With the Cricket World Cup around the corner the good news are coming in for Pakistan. First Shadab Khan was declared fit to play the World Cup and now Pakistani pacer Mohammad Amir has recovered from chickenpox infection, after the he was declared fit by the medical staff.
According to Daily Express, Amir, whose minor infection had turned into chickenpox few days back, is back in Pakistan’s World Cup hopes. Doctors have advised against putting Amir in the thick of things, soon after recovering from the infection.
Mickey Arthur on Sunday said that the left-arm quick Mohammad Amir, recently sidelined with chicken pox, could yet make it into Pakistan’s final 15-man squad for the World Cup.
“Mohammad Amir trained yesterday (Saturday). He had 25 minutes on a bike and a gym session. He had another one today so if selected he’d be ready to go.”
“In terms of selection, Inzi (Pakistan selection chief Inzamam-ul-Haq) and I will talk tomorrow (Monday) to finalise our squad. We’ve got until May 23 to get our team in”, said Arthur.
Amir was left out of Pakistan’s preliminary 15-man squad. He, however, was made a part of the group of 17 which came to England to play limited-overs series against the hosts in run up to the World Cup.
Since teams are allowed to change their lineups until May 23 by the ICC, Amir, despite picking only five wickets in 101 overs since the Champions Trophy final in 2017, remains an integral part of Pakistan’s plans for the showpiece event because of his ability to keep a lid on the flow of runs, as explained by the team management and the selection committee.
Pakistan coach Mickey Arthur also insisted his side would benefit from a 4-0 one-day series defeat by World Cup hosts England when the showpiece tournament starts later this month.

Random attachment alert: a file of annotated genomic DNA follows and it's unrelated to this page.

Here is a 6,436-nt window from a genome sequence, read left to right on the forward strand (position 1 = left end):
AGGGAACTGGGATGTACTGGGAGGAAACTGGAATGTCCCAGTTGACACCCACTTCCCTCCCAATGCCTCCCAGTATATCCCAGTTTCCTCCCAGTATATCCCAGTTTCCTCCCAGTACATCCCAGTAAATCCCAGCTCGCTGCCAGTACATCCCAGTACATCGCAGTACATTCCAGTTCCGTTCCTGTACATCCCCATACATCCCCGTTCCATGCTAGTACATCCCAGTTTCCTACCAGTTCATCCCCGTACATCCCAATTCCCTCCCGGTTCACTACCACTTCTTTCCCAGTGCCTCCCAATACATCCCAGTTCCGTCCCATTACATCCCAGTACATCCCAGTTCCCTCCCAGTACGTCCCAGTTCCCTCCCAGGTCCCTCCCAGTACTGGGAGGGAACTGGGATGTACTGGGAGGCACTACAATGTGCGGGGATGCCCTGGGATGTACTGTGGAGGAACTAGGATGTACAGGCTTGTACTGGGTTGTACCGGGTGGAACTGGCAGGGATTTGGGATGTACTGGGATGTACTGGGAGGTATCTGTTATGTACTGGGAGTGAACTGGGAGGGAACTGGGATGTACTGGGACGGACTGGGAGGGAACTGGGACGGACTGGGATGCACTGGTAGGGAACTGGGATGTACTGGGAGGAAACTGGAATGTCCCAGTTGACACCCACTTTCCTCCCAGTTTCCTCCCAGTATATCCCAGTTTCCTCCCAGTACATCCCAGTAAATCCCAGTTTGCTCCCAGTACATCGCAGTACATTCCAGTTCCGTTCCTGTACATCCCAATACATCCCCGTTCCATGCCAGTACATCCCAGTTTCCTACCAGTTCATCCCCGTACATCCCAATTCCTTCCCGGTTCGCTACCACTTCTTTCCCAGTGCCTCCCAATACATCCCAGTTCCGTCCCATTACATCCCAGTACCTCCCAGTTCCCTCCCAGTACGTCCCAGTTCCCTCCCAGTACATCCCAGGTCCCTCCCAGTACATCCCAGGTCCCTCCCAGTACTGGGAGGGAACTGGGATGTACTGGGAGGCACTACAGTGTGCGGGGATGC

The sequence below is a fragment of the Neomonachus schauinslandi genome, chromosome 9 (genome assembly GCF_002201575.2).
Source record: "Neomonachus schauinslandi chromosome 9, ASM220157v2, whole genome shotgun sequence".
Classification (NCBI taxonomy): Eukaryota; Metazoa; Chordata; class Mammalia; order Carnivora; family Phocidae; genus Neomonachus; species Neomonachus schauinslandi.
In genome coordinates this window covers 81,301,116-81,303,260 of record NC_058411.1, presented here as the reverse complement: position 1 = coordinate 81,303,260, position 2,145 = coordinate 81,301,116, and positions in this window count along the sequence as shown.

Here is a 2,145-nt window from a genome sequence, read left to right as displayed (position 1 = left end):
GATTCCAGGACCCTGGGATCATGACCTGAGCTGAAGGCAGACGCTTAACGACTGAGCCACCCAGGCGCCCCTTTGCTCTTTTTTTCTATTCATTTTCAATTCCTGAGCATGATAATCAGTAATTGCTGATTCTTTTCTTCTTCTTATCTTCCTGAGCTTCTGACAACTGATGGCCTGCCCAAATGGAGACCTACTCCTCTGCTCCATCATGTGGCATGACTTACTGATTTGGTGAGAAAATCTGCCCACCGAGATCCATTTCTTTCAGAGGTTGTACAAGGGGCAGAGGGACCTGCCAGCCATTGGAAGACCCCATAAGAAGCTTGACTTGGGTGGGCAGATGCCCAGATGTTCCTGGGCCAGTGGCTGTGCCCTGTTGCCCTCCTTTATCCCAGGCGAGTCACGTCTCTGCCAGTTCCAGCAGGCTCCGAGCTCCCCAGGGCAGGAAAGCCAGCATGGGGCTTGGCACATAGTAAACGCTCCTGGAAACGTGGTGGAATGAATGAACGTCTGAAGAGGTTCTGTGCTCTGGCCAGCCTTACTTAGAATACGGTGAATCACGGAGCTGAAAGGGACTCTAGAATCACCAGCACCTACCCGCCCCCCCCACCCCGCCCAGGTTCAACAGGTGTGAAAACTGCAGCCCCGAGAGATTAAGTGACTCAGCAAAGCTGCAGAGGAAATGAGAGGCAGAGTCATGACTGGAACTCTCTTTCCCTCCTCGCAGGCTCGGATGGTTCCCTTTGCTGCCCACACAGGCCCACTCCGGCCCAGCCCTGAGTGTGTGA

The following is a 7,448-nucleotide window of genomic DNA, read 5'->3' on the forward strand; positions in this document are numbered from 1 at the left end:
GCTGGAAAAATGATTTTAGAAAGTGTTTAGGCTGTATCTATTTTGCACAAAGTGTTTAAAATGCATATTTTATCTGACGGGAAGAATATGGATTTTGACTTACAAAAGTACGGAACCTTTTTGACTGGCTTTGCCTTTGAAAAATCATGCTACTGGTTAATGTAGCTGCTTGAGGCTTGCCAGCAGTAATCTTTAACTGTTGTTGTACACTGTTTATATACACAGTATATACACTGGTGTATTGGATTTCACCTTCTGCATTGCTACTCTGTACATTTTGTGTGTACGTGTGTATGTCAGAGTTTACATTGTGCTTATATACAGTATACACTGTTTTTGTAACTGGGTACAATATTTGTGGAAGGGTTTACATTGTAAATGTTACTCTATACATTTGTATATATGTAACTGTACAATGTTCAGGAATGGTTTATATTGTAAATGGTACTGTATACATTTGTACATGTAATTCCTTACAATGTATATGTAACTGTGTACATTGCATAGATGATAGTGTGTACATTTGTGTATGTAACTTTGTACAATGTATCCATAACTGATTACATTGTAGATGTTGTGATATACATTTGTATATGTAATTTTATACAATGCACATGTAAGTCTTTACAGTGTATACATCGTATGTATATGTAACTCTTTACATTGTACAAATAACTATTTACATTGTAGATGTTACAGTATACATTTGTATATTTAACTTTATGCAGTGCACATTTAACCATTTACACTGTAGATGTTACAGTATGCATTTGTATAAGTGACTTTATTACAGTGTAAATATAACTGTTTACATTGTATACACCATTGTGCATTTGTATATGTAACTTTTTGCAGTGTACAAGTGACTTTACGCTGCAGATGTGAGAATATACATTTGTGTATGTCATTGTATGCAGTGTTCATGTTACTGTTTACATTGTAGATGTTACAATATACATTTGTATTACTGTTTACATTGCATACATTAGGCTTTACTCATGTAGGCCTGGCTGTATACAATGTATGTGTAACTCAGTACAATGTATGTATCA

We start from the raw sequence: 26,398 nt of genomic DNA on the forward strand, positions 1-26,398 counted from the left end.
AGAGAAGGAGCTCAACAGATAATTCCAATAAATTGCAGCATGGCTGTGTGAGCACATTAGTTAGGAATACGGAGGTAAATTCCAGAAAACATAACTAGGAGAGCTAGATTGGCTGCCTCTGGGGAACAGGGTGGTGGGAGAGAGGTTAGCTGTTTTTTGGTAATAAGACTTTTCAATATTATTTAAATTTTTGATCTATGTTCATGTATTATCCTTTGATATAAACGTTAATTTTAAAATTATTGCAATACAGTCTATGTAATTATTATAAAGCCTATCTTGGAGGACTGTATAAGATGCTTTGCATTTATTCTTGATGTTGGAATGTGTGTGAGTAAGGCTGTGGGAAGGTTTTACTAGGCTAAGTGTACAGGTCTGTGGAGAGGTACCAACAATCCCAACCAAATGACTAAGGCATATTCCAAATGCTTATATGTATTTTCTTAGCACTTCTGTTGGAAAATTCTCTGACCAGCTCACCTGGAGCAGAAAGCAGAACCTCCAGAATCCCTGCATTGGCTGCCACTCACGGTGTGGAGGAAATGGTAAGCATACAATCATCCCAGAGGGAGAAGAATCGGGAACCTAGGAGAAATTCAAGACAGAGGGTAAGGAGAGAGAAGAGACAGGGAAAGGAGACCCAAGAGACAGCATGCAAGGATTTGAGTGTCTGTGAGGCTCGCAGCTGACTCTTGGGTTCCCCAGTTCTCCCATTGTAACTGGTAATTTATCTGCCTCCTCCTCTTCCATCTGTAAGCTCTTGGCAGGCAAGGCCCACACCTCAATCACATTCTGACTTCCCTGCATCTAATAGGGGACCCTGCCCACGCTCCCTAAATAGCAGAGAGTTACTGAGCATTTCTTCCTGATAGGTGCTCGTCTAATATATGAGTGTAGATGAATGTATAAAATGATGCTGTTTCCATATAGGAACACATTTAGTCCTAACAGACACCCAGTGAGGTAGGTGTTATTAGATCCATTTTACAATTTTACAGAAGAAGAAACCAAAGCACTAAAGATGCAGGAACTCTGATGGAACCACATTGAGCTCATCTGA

Arthur insisted he was in a much better mood now than he had been after Pakistan suffered a humiliating 124 run-opening defeat on the Duckworth/Lewis method by India in Birmingham at the 2017 Champions Trophy — an ODI tournament they bounced back to win by defeating their arch-rivals in the final.
“We were beaten hands down at Edgbaston that day and I didn t really know where to turn because there wasn t a hell of a lot of positives out of that day,” said Arthur.
“We sit here having taken a huge amount of positives out of this series. I thought our batting has gone to another level. People, coming to England, said we were a 280 team. We ve dispelled that, that s given our batting unit a massive amount of confidence in the dressing room.”
Moreover, Arthur was adamant the series against World Cup favourites England would help Pakistan.
“The other thing is we’ve played against a team who are number one in the world in their own conditions. I know there’s not too many teams who will arrive in England as prepared as we are in terms of the competition we’ve played against and match-fitness,” explained Arthur, previously a coach of both his native South Africa and Australia.
“All I know is the players are very determined to do well. Every time they go out there they play for 210 million people. We ll be ready — come the first game against the West Indies, we ll be ready. I m as confident we ll do well as I ve ever been.”